How to Survive a Case Question in a Job Interview

Interview Tips

In some industries, it’s not good enough to tell an interviewer that you’re good at handling complex problems, or share a study about a time when you did. They’ll ask you to prove it right then and there by giving you a case question: a detailed business challenge that you will have to analyze and solve. This way, the interviewer can deduce your ability to understand the causes of problems that come up in your industry and identify what can be done to overcome them.

Of all the questions you might be asked during a job interview, a case question is the kind that takes the most effort, and not just during the interview. An effective interviewee knows when to expect being presented with a case and the steps to follow when they are. If you dream of a leadership role in business, you’ll have real-life cases to figure out every day. That’s why it’s a good idea to develop your ability to think creatively and holistically early on. Here’s how to prepare:

1. Practice, practice, practice.

All types of interview questions deserve a little bit of planning ahead, but case questions take much more. If the interview is the first time you’ve ever seen a case question, you’re already on the wrong foot. There’s no room for a 60-second summary here – the answer you’ll have to give has many steps. Research real-life examples of cases that an interviewer might put before you and see how a good answer might be structured. Find a partner with whom to practice asking and answering so you can see both sides of a case interview. You can even find people online who will be happy to go through questions with you and give you pointers.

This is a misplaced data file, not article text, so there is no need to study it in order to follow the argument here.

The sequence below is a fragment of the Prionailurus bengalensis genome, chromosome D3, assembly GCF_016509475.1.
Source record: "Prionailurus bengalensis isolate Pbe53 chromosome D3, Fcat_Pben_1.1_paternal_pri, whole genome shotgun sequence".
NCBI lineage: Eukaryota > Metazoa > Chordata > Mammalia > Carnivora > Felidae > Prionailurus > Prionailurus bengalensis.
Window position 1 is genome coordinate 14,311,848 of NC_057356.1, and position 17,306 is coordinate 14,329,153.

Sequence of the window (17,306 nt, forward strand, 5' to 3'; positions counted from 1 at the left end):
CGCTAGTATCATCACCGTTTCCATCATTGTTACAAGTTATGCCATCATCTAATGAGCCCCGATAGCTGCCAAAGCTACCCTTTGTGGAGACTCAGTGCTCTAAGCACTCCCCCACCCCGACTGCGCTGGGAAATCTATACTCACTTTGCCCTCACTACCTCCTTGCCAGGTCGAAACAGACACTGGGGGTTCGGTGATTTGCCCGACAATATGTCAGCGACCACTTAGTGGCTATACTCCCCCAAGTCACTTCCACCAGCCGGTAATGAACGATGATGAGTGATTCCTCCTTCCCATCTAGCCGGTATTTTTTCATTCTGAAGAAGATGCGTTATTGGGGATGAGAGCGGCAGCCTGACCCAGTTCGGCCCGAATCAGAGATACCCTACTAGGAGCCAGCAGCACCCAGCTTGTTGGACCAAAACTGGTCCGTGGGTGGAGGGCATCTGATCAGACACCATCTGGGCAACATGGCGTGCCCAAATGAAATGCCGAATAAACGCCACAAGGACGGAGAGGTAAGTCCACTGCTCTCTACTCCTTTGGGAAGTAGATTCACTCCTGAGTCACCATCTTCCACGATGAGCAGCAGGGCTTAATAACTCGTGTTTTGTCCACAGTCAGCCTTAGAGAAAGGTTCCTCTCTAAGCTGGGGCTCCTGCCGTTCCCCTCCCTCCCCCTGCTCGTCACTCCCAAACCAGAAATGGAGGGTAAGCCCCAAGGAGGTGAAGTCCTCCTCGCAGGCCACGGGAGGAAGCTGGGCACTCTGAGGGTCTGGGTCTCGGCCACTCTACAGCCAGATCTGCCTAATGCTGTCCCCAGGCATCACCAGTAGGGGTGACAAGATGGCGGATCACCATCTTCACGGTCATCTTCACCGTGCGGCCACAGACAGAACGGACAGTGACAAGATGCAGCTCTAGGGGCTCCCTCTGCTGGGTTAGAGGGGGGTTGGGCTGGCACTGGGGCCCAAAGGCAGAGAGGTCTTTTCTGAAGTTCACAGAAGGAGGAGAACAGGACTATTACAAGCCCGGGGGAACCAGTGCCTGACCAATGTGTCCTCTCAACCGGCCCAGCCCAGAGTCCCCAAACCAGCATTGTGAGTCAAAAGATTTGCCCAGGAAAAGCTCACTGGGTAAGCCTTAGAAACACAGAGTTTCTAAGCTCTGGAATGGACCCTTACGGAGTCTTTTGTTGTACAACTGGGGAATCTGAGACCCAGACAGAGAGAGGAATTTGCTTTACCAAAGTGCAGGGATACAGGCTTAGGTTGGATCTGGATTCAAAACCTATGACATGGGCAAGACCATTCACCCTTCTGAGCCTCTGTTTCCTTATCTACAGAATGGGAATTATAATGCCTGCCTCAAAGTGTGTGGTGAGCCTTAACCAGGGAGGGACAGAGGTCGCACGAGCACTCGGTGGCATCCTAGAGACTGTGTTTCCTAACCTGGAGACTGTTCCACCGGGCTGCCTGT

2. Define the problem before you start solving it.

The point of a case question isn’t just for you to give “the right answer.” When an interviewer presents a case to you, you need to examine the question carefully and understand what aspect of the situation is creating the business challenge. It won’t help to suggest ways to maximize the client’s profitability if their problem is poor revenue. Ask the interviewer questions to rule out what the problem is not, and you’ll be closer to understanding what the problem is. Before you ask, make sure you know why the additional information you need will help you.

3. Show your work.

Case questions often require many calculations, so it’s a good idea to practice your math skills before the interview. In particular, you should drill yourself on formulas that you’re likely to use often in your line of work. You may not be permitted to use a calculator during your interview, so use a pen and paper during drills. Don’t worry if you make a mathematical error; it happens to everyone. But make sure you look over your calculations a second time and correct any errors before they end up in your final answer. Making a mistake is not fatal, but missing a mistake can be.

4. Map out your answer before you present it.

Showing your work is just one part of a well-structured response to a case question. Before you do that, the first step is to restate your understanding of the problem, followed by making a brief summary of your solution. From there, you can present supporting evidence for your solution, including your calculations. Remember to be concise: an ideal answer should take between one and two minutes to present. Your interviewer will give you time to write down your answer before you deliver it. Make sure to use it instead of improvising.

5. Present your answer well

Confidence is an essential part of all business success. If you’re going to be working face-to-face with clients in the future, confidence is credibility. That’s why interviewers look for candidates who handle case questions with poise, articulation, initiative, energy, and decisiveness. They’re not looking for candidates who never make mistakes – they’re looking for candidates who handle mistakes without getting frustrated or overwhelmed. Even more importantly, they’re looking for candidates who are genuinely interested in tackling the sort of problems they might encounter in a case question on a day-to-day basis, and who are always willing to sharpen their skills.